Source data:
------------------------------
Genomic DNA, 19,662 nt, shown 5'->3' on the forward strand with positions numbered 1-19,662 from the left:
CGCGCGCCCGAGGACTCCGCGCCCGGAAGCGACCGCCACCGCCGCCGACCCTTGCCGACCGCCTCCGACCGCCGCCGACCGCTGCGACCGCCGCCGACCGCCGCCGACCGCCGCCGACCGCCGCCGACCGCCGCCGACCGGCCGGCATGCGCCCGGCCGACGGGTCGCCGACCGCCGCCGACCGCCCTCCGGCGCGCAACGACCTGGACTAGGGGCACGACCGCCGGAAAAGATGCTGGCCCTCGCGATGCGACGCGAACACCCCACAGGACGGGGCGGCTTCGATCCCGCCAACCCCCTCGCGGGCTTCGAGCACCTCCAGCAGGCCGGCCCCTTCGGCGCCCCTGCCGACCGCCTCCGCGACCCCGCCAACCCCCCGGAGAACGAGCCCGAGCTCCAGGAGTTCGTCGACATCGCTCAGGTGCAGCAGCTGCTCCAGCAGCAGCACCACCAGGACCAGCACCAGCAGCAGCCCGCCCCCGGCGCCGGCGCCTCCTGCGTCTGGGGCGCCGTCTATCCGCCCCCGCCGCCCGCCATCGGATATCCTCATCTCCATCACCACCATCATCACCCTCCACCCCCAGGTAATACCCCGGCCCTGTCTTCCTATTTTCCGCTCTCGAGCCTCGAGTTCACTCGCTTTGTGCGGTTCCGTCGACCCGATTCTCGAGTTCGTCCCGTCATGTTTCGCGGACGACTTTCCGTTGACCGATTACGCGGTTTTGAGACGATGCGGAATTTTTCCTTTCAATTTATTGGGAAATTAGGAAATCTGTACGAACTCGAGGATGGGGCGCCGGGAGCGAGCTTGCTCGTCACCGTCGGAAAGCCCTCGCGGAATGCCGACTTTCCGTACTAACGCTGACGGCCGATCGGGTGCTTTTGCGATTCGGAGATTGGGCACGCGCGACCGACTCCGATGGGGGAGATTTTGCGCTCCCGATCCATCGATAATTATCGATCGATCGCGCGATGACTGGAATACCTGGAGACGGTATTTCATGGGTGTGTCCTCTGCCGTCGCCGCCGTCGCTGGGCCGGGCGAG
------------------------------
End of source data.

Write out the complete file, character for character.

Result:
Genomic DNA, 19,662 nt, shown 5'->3' on the forward strand with positions numbered 1-19,662 from the left:
CGCGCGCCCGAGGACTCCGCGCCCGGAAGCGACCGCCACCGCCGCCGACCCTTGCCGACCGCCTCCGACCGCCGCCGACCGCTGCGACCGCCGCCGACCGCCGCCGACCGCCGCCGACCGCCGCCGACCGCCGCCGACCGGCCGGCATGCGCCCGGCCGACGGGTCGCCGACCGCCGCCGACCGCCCTCCGGCGCGCAACGACCTGGACTAGGGGCACGACCGCCGGAAAAGATGCTGGCCCTCGCGATGCGACGCGAACACCCCACAGGACGGGGCGGCTTCGATCCCGCCAACCCCCTCGCGGGCTTCGAGCACCTCCAGCAGGCCGGCCCCTTCGGCGCCCCTGCCGACCGCCTCCGCGACCCCGCCAACCCCCCGGAGAACGAGCCCGAGCTCCAGGAGTTCGTCGACATCGCTCAGGTGCAGCAGCTGCTCCAGCAGCAGCACCACCAGGACCAGCACCAGCAGCAGCCCGCCCCCGGCGCCGGCGCCTCCTGCGTCTGGGGCGCCGTCTATCCGCCCCCGCCGCCCGCCATCGGATATCCTCATCTCCATCACCACCATCATCACCCTCCACCCCCAGGTAATACCCCGGCCCTGTCTTCCTATTTTCCGCTCTCGAGCCTCGAGTTCACTCGCTTTGTGCGGTTCCGTCGACCCGATTCTCGAGTTCGTCCCGTCATGTTTCGCGGACGACTTTCCGTTGACCGATTACGCGGTTTTGAGACGATGCGGAATTTTTCCTTTCAATTTATTGGGAAATTAGGAAATCTGTACGAACTCGAGGATGGGGCGCCGGGAGCGAGCTTGCTCGTCACCGTCGGAAAGCCCTCGCGGAATGCCGACTTTCCGTACTAACGCTGACGGCCGATCGGGTGCTTTTGCGATTCGGAGATTGGGCACGCGCGACCGACTCCGATGGGGGAGATTTTGCGCTCCCGATCCATCGATAATTATCGATCGATCGCGCGATGACTGGAATACCTGGAGACGGTATTTCATGGGTGTGTCCTCTGCCGTCGCCGCCGTCGCTGGGCCGGGCGAG